Focussing on Small Business Priorities: Canada Revenue Agency Consultations on Cutting Red Tape
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Table of Contents
- Executive Summary
- Section 1: Background and Objectives
- Section 2: Consultation Findings: General Improvements
- 2.1 Improve the Availability and Clarity of Tax Information Needed to Meet Reporting Obligations
- 2.2 Improve Online Service and Information Accessibility and Clarity
- 2.3 Reduce Administrative Burden and Eliminate the Collection of Redundant Information
- 2.4 Reduce Administrative Burden by Simplifying and Scaling Down Reporting Obligations
- 2.5 Reduce the Burden of Filing Frequency Requirements for Small Business
- 2.6 Policy Development
- 2.7 Improve Coordination of Program Delivery and Information Sharing
- Section 3: Consultation Findings: Improve the Service and Professionalism of Auditors
- Section 4: Next Steps
- Appendix A: Participants by City
This report is a summary of what was heard during the CRA’s November 2012 Red Tape Reduction consultations with small business owners, and their representatives and bookkeepers.
In January 2011, the Government of Canada established the Red Tape Reduction Commission to identify irritants to small businesses that result from federal government rules and regulations. The Commission conducted consultations and came out with final recommendations for many Government departments in January 2012.
In response to the Commission’s report, the CRA developed several action plans to help reduce red tape for small businesses. Commitments under several of the action plans have already been implemented. However, other action plans were high-level in nature and required further consultations to identify specific small business priorities. To fill this gap, the CRA conducted a second series of consultations in November 2012. The objective of the CRA consultations was to gather information from small business owners, as well as from small business service representatives and bookkeepers, about specific changes that they think would reduce their burden for eight of the 12 overarching themes identified through the Commission.
The CRA heard from 52 small business owners and 91 representatives and bookkeepers in seven cities across Canada as part of the consultation process, which resulted in the feedback outlined in this report.
In general, participants appreciated being included in the consultation process, and were pleased to see the CRA engaging stakeholders. Participants stated their appreciation for the improvements that the CRA has made over the past few years, even though they felt there was a lot of work remaining to reduce the tax administration burden on small businesses.
The consultation findings have been divided into two broad categories: General Service Improvements and Audit-related Findings.
In relation to general improvements, participants provided feedback on seven major topics.
Improve the Availability and Clarity of the Tax Information Needed to Meet Reporting Obligations.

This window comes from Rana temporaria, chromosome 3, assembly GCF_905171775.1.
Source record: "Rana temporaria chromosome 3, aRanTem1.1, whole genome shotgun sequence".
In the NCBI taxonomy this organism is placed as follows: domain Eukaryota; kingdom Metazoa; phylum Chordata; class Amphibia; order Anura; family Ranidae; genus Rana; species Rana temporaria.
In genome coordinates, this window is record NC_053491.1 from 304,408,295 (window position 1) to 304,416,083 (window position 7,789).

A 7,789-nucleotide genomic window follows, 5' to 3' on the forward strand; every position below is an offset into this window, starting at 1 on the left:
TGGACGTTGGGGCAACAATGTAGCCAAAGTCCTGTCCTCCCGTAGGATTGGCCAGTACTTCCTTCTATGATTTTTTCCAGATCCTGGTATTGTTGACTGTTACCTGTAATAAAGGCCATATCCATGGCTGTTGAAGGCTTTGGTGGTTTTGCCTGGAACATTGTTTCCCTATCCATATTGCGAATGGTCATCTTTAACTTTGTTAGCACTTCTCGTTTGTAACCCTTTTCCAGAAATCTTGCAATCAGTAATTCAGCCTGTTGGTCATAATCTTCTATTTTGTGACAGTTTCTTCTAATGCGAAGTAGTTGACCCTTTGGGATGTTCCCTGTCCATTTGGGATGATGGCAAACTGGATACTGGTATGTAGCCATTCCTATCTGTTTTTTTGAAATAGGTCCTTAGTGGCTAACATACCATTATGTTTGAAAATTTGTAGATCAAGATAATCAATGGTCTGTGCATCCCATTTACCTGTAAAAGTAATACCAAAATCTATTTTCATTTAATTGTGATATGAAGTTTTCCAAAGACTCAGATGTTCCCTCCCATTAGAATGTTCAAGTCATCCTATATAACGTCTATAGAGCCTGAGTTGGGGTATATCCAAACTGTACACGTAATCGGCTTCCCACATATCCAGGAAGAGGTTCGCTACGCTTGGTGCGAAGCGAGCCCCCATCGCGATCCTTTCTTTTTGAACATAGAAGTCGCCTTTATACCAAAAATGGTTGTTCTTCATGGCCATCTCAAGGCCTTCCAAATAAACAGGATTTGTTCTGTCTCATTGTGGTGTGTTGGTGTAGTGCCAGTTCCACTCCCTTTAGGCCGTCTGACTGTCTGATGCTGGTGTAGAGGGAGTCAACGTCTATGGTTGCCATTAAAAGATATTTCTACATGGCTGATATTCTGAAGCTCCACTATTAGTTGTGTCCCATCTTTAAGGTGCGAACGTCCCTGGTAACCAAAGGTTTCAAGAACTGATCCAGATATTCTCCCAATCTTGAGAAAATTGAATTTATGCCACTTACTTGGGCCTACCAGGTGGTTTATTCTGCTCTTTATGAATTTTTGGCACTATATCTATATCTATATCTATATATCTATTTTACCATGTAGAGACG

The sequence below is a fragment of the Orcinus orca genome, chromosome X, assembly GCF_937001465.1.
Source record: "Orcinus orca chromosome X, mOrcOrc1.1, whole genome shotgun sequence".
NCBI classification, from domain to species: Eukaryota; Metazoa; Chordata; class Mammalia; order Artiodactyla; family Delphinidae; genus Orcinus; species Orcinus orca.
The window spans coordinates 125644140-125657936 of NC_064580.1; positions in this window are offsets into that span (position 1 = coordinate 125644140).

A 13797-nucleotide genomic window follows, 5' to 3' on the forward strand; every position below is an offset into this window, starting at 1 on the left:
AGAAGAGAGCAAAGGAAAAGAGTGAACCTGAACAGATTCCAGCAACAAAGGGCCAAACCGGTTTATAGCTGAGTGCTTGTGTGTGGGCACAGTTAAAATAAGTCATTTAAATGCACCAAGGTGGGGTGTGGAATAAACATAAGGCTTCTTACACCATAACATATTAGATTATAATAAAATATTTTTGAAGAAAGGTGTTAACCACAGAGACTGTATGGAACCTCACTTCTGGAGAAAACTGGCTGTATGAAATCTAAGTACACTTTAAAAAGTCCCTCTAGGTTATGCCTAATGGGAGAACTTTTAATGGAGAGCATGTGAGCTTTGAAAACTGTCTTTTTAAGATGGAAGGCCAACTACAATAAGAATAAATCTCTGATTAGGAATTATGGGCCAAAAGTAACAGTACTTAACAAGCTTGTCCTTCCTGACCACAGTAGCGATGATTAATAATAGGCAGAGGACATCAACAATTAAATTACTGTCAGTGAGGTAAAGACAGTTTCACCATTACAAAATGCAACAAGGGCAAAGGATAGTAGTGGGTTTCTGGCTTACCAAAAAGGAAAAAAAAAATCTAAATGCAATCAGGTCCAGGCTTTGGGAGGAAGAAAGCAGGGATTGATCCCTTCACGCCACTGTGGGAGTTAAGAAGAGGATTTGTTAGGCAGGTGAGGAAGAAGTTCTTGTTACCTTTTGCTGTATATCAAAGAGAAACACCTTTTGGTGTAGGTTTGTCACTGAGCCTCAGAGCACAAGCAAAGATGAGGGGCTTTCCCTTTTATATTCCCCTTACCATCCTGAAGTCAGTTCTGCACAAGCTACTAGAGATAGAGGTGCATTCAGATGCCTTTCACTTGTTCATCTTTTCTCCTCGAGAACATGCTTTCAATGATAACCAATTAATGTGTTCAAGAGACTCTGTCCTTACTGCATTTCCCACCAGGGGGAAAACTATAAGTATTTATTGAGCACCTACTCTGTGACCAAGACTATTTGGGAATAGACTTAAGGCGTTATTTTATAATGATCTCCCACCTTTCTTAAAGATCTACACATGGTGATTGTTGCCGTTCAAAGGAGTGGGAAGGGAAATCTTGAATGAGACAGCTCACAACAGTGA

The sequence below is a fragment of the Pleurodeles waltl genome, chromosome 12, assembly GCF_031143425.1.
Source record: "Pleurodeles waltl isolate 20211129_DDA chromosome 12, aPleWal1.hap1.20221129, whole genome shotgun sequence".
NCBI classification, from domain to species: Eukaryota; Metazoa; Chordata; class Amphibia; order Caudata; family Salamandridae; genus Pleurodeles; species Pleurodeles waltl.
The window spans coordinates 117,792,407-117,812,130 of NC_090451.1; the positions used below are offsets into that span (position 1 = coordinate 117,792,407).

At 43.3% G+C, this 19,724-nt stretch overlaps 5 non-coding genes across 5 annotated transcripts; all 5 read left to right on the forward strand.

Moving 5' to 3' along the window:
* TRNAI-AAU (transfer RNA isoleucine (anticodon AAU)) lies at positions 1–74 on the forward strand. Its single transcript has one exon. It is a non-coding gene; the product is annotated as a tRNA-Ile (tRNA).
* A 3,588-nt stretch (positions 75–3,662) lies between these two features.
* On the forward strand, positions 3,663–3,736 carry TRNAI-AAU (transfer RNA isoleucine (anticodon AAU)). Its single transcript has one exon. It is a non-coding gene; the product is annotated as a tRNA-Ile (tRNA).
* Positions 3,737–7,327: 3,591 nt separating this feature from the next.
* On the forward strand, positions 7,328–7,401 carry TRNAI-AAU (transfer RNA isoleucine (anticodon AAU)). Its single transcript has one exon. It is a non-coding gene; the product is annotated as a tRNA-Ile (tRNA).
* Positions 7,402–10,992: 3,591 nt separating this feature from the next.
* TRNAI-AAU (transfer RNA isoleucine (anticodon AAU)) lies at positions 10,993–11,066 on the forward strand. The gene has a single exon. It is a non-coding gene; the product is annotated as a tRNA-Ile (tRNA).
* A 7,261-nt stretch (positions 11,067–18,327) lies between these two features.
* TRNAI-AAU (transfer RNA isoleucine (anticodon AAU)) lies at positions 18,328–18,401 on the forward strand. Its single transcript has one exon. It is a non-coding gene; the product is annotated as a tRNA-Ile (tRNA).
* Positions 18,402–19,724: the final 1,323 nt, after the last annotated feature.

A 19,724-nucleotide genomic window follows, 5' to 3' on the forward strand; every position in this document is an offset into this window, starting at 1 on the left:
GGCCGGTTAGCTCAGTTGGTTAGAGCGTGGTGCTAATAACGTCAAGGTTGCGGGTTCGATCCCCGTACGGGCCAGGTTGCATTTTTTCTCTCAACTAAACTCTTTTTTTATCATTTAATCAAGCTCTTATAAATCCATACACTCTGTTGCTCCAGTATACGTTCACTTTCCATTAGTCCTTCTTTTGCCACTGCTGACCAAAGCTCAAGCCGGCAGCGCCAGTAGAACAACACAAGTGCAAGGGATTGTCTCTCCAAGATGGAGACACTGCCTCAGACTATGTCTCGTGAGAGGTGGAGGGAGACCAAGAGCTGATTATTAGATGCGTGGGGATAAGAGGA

Participants provided feedback suggesting that the availability and clarity of Web site information could be improved. In general, they were unable to find the specific information that they needed, and many noted that the CRA search engine could be improved. Participants also suggested that the clarity of forms could be improved by using plain language and reducing form complexity.
Improve Online Service and Information Accessibility and Clarity.
In general, participants feel the current online services offered by the CRA are useful, of high quality, and have progressively improved over the past few years. They provided many suggestions for continued improvement to online services, and requested additional services to be added. Participants provided details about how the layout and functionality of My Business Account could be improved. They suggested the CRA continue to grow the number of documents that can be filed electronically and the number of forms that can be completed as a fillable PDF online. Participants also provided feedback and recommendations for the improvement of electronic payment and business registration processes.
Reduce Administrative Burden and Eliminate the Collection of Redundant Information.
Participants would like to see more internal coordination at the CRA in relation to managing taxpayer data, in order to minimize the amount of time businesses spend repeating information or re-submitting data to the CRA. Participants felt that CRA service would be significantly improved if they had access to a single point of contact at the CRA. It would help with continuity on managing issues, and would allow the CRA agent to have a more holistic understanding of a taxpayer’s file.
Reduce Administrative Burden by Simplifying and Scaling Down Reporting Obligations.
Many participants brought forward the point that most thresholds have not been changed for many years, and that in order for thresholds to stay current, they should rise with inflation. Participants also identified instances where they hope reporting and remitting cycles can be simplified by combining reporting requirements for small business. Finally, participants identified specific processes and other requirements that they felt were either antiquated or redundant, and which they hope to see eliminated or modified.
Reduce the Burden of Filing Frequency Requirements for Small Business.